William Peter Blatty, author of “The Exorcist,” stands on the iconic steps from the movie. His latest, “Finding Peter,” asserts that his late son has been contacting him from beyond the grave. (Jim Lo Scalzo/European Pressphoto Agency)

Exorcist” author William Peter Blatty has a new book out. Titled “Finding Peter,” it’s part comic memoir, part argument for life after death. Blatty, a lifelong Catholic, lays out a number of curious incidents — electric lights mysteriously flickering on and off, etc. — that have convinced him that his son Peter, who died of a rare heart disorder in 2006 at the age of 19, has been communicating with him from beyond the grave.

Blatty, who calls his book a “labor of love” meant for readers who have lost a loved one, plans to donate the book’s royalties to a scholarship fund in his son’s name at Peter’s old high school, the Heights School, in Potomac, Md . We chatted with the 87-year-old Bethesda, Md. author by phone, touching on the literary life, life after death and movies.

Your book’s subtitle is “A True Story of the Hand of Providence and Evidence of Life After Death.” It’s telling that you use the word evidence — what a lawyer might present to a jury. That’s not the same thing as proof.

No, it’s not proof at all. Any one of even the most dramatic incidents that I cite in the book could be explained as coincidence. It’s only when they’re considered in the context of eight years of this kind of going-on that, for me at least, they take on considerably more weight.

The first half of the book establishes the credibility of the witness, as it were.

That is precisely what it does. There’s no film extant of me prowling around Stonehenge in the middle of the night wearing a white cloak and carrying a candle, singing “Moonlight Becomes You.” All of that prologue — all of which, by the way, is totally true — was to get the reader to know, and hopefully to trust, the witness.

Do you entertain the possibility of reincarnation?

Personally, I do. In the very early Catholic Church there were sects who definitely believed in the transmigration of souls. I’ve read a great deal about it. And maybe there’s something in my own life that tends to convince me it’s a possibility.

Who might that be?

Oh, God, then I have to name names. There is one person in my greater family who I’m convinced probably — let’s make that very probably — is a case of reincarnation.

You write that Peter’s death was as devastating as your mother’s death in 1967.

I grieved almost five full years, so deeply that some around me thought it was a morbid grief, over the passing of my mother. And yet, with one possible exception, I have never, to this day, received any kind of a sign or message from her like those I recount in the book concerning Peter.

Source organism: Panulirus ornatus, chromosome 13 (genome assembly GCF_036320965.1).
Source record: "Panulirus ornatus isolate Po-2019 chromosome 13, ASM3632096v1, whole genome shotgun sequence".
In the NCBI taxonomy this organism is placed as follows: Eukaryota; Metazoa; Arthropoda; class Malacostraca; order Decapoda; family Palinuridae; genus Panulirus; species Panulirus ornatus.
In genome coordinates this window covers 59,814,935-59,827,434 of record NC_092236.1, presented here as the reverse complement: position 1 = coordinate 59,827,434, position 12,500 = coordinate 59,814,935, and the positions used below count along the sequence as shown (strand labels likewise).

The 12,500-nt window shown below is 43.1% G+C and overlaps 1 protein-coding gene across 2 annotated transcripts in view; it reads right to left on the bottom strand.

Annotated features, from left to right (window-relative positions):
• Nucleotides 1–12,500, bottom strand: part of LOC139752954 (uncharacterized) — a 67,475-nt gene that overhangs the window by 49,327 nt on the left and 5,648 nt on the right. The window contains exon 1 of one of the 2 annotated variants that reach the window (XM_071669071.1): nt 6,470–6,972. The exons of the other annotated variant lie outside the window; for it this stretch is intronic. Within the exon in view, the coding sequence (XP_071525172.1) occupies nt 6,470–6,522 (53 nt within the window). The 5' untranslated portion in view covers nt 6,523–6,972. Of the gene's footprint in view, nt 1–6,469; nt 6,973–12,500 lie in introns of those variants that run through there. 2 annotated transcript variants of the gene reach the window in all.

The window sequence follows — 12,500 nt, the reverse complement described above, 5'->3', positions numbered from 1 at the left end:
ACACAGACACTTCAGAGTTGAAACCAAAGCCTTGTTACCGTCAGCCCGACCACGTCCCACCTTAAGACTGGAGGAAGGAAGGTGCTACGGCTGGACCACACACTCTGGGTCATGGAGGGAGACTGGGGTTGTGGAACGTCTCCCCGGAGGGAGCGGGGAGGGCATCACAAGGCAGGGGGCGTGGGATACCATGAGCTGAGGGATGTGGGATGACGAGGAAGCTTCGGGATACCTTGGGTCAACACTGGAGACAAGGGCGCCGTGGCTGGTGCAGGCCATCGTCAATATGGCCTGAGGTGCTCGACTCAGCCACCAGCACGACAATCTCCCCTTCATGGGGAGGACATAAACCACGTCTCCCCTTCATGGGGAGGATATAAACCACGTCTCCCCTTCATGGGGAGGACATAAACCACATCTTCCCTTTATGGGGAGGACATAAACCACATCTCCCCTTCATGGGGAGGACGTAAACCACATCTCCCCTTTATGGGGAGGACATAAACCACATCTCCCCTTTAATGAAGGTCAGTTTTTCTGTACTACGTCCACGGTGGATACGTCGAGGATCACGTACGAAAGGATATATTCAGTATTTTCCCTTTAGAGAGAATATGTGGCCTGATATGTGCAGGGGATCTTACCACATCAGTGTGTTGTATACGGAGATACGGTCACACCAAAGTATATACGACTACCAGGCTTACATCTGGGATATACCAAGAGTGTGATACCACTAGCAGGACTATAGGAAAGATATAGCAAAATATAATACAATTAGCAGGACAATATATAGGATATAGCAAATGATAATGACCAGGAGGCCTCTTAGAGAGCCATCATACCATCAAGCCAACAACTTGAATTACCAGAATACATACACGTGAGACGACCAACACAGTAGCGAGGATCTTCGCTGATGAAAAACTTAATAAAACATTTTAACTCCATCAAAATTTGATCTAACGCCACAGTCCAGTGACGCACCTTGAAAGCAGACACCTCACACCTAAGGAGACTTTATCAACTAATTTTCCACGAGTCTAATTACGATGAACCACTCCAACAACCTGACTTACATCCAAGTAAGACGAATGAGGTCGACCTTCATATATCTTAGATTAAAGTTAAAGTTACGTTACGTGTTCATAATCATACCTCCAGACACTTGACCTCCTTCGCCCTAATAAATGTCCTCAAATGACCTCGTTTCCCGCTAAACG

Why do you think that is?

The flat-out honest answer is I don’t know, but I can make a fairly good guess. I’m sure you’ve heard of a film called “The Orphanage.” There is the character of a psychic, and she utters the following line of dialogue: “First you must believe, then you will see.” Maybe there were signs from my mom, but I wasn’t looking for them.

How has your faith changed since then?

At the time of my mother’s passing, my faith was probably more of a deeply intense hope. I was more of a relaxed Catholic.

The first part of the book is funny.

Well, I used to be a comedy writer.

Are you reminding readers of your pre-“Exorcist” past?

I don’t mean to remind them. Most of them probably never knew about it. Would you believe that, a million years ago, Martin Levin in the New York Times said, “Nobody can write funnier lines than William Peter Blatty?”

Has anyone who heard the Peter stories called you a kook?

No. First of all, I didn’t tell anything of this to strangers or shallow friends, only to a very few people who I trusted and who trusted me. I shared the stories with them, and two or three of them said, “You’ve got to do a book.”

Do you follow contemporary horror?

God, no. I’m not a fan. I tried to direct one [“The Exorcist III”] a long, long time ago. I’m not a fan of them since I saw a film called “The Manitou,” which was an American Indian version of “The Exorcist.” That’s enough to kill your appetite for the genre. I remember seeing “The Exorcist II.” I was the first one to giggle, and on my second giggle I got a sternly reproving look from the man sitting ahead of me. But I promise you that when Louise Fletcher put this helmet on top of Linda Blair’s head, the whole audience went up with me.

“The Exorcist” put forward the notion of evil incarnate.

I have moved away from the belief in fallen angels to the belief that demons are, in fact, spirits of the dead who are behaving very, very badly. In fact, in all of the possession literature since the beginning of the 20th century, most cases involve the spirit of someone who has died.

What message do you believe Peter is sending you from that realm?

I’m alive. I have not been extinguished. I have not plunged into oblivion. I care, and I am in communion. Of course, my Catholic faith believes in the communion of saints.

What’s next for you?

This is it. I am very happy with “Finding Peter.” Saint Paul tells us to do good while we can. At age 87, I am rushing like crazy to do a lot of makeup.